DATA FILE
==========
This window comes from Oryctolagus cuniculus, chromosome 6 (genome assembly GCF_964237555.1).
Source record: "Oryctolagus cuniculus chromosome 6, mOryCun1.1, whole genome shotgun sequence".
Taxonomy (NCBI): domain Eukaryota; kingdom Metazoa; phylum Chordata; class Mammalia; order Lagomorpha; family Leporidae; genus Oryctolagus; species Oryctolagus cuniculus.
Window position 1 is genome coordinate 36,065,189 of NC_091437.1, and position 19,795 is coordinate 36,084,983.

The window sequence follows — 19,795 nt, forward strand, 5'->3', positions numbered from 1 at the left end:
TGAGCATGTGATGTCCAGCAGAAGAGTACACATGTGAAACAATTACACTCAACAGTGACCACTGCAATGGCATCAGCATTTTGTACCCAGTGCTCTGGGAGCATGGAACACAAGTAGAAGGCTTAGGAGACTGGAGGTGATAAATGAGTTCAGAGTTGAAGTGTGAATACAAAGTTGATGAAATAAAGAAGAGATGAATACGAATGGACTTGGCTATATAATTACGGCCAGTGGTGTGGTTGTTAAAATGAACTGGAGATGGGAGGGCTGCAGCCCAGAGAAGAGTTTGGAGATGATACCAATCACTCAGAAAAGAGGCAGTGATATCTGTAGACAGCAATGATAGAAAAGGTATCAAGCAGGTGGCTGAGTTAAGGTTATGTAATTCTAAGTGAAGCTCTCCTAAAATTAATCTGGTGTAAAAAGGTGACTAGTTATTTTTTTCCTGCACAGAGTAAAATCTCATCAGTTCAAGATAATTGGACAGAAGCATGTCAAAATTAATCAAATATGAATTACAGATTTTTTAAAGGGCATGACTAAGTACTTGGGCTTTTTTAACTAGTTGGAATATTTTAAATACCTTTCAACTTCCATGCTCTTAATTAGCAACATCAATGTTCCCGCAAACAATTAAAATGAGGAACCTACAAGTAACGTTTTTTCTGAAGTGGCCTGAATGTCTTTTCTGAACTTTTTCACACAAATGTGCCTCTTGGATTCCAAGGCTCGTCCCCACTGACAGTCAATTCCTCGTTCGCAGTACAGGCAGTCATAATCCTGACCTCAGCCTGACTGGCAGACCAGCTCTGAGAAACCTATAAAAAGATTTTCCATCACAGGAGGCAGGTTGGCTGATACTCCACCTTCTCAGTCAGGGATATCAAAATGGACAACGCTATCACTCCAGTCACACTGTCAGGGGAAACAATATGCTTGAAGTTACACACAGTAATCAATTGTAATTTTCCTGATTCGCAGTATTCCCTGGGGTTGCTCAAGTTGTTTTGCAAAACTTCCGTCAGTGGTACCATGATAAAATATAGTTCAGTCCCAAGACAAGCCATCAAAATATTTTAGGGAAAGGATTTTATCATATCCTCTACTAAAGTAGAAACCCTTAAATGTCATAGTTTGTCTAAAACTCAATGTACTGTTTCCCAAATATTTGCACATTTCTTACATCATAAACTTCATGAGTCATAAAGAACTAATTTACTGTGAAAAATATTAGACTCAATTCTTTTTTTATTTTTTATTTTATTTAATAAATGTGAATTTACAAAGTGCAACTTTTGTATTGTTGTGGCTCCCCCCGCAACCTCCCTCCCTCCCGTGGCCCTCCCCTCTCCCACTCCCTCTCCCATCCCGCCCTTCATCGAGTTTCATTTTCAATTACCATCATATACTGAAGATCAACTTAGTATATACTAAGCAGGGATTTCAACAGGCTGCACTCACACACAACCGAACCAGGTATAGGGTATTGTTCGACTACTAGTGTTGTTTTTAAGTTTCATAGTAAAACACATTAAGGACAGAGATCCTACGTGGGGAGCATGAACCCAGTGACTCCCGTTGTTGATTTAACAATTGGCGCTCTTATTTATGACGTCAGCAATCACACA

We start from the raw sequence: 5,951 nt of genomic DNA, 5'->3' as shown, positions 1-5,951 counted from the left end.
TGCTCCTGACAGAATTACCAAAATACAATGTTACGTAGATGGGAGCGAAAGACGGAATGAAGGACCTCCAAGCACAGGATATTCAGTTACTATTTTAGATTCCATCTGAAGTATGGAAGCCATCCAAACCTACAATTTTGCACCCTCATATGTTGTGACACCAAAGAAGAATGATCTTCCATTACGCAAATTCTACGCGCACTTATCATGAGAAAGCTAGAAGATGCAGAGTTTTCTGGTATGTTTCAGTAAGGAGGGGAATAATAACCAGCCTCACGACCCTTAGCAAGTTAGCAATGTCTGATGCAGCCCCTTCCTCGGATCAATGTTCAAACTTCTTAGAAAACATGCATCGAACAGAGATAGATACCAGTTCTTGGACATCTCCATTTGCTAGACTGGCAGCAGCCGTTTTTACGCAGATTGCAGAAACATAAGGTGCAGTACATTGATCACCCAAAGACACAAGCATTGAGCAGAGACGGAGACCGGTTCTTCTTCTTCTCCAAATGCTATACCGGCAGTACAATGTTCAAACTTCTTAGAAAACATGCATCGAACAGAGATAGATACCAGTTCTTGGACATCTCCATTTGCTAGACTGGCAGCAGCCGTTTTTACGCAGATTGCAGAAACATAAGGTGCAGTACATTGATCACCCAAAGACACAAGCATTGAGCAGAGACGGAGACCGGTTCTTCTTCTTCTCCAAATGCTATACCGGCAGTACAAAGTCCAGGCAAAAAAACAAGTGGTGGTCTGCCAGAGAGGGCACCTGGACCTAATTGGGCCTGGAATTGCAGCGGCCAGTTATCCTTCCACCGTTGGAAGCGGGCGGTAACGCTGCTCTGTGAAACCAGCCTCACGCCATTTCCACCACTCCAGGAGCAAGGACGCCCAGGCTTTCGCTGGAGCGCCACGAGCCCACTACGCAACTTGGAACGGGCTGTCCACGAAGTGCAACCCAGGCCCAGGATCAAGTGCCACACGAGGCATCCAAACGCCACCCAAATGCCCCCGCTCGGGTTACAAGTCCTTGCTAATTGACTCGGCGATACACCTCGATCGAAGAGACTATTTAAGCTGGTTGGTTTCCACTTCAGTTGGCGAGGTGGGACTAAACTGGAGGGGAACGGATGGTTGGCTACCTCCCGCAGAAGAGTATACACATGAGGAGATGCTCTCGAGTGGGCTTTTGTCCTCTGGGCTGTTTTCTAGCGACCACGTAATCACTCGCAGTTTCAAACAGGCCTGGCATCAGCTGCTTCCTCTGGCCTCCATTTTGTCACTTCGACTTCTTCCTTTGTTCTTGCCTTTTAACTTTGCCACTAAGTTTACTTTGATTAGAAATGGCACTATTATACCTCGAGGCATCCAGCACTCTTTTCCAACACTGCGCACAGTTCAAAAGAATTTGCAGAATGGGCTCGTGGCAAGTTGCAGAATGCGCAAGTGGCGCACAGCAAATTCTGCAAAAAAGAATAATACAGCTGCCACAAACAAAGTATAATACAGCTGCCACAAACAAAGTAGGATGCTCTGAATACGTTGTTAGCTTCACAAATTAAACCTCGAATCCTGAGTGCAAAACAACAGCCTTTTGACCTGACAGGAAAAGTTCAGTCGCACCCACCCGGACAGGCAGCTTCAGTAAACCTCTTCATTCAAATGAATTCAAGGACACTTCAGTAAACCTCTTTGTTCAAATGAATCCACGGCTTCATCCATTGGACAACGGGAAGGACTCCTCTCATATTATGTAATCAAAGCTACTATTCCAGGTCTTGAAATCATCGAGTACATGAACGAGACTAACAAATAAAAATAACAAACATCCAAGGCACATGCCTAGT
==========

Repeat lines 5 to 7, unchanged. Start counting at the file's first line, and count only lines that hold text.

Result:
The window sequence follows — 19,795 nt, forward strand, 5'->3', positions numbered from 1 at the left end:
TGAGCATGTGATGTCCAGCAGAAGAGTACACATGTGAAACAATTACACTCAACAGTGACCACTGCAATGGCATCAGCATTTTGTACCCAGTGCTCTGGGAGCATGGAACACAAGTAGAAGGCTTAGGAGACTGGAGGTGATAAATGAGTTCAGAGTTGAAGTGTGAATACAAAGTTGATGAAATAAAGAAGAGATGAATACGAATGGACTTGGCTATATAATTACGGCCAGTGGTGTGGTTGTTAAAATGAACTGGAGATGGGAGGGCTGCAGCCCAGAGAAGAGTTTGGAGATGATACCAATCACTCAGAAAAGAGGCAGTGATATCTGTAGACAGCAATGATAGAAAAGGTATCAAGCAGGTGGCTGAGTTAAGGTTATGTAATTCTAAGTGAAGCTCTCCTAAAATTAATCTGGTGTAAAAAGGTGACTAGTTATTTTTTTCCTGCACAGAGTAAAATCTCATCAGTTCAAGATAATTGGACAGAAGCATGTCAAAATTAATCAAATATGAATTACAGATTTTTTAAAGGGCATGACTAAGTACTTGGGCTTTTTTAACTAGTTGGAATATTTTAAATACCTTTCAACTTCCATGCTCTTAATTAGCAACATCAATGTTCCCGCAAACAATTAAAATGAGGAACCTACAAGTAACGTTTTTTCTGAAGTGGCCTGAATGTCTTTTCTGAACTTTTTCACACAAATGTGCCTCTTGGATTCCAAGGCTCGTCCCCACTGACAGTCAATTCCTCGTTCGCAGTACAGGCAGTCATAATCCTGACCTCAGCCTGACTGGCAGACCAGCTCTGAGAAACCTATAAAAAGATTTTCCATCACAGGAGGCAGGTTGGCTGATACTCCACCTTCTCAGTCAGGGATATCAAAATGGACAACGCTATCACTCCAGTCACACTGTCAGGGGAAACAATATGCTTGAAGTTACACACAGTAATCAATTGTAATTTTCCTGATTCGCAGTATTCCCTGGGGTTGCTCAAGTTGTTTTGCAAAACTTCCGTCAGTGGTACCATGATAAAATATAGTTCAGTCCCAAGACAAGCCATCAAAATATTTTAGGGAAAGGATTTTATCATATCCTCTACTAAAGTAGAAACCCTTAAATGTCATAGTTTGTCTAAAACTCAATGTACTGTTTCCCAAATATTTGCACATTTCTTACATCATAAACTTCATGAGTCATAAAGAACTAATTTACTGTGAAAAATATTAGACTCAATTCTTTTTTTATTTTTTATTTTATTTAATAAATGTGAATTTACAAAGTGCAACTTTTGTATTGTTGTGGCTCCCCCCGCAACCTCCCTCCCTCCCGTGGCCCTCCCCTCTCCCACTCCCTCTCCCATCCCGCCCTTCATCGAGTTTCATTTTCAATTACCATCATATACTGAAGATCAACTTAGTATATACTAAGCAGGGATTTCAACAGGCTGCACTCACACACAACCGAACCAGGTATAGGGTATTGTTCGACTACTAGTGTTGTTTTTAAGTTTCATAGTAAAACACATTAAGGACAGAGATCCTACGTGGGGAGCATGAACCCAGTGACTCCCGTTGTTGATTTAACAATTGGCGCTCTTATTTATGACGTCAGCAATCACACA

We start from the raw sequence: 5,951 nt of genomic DNA, 5'->3' as shown, positions 1-5,951 counted from the left end.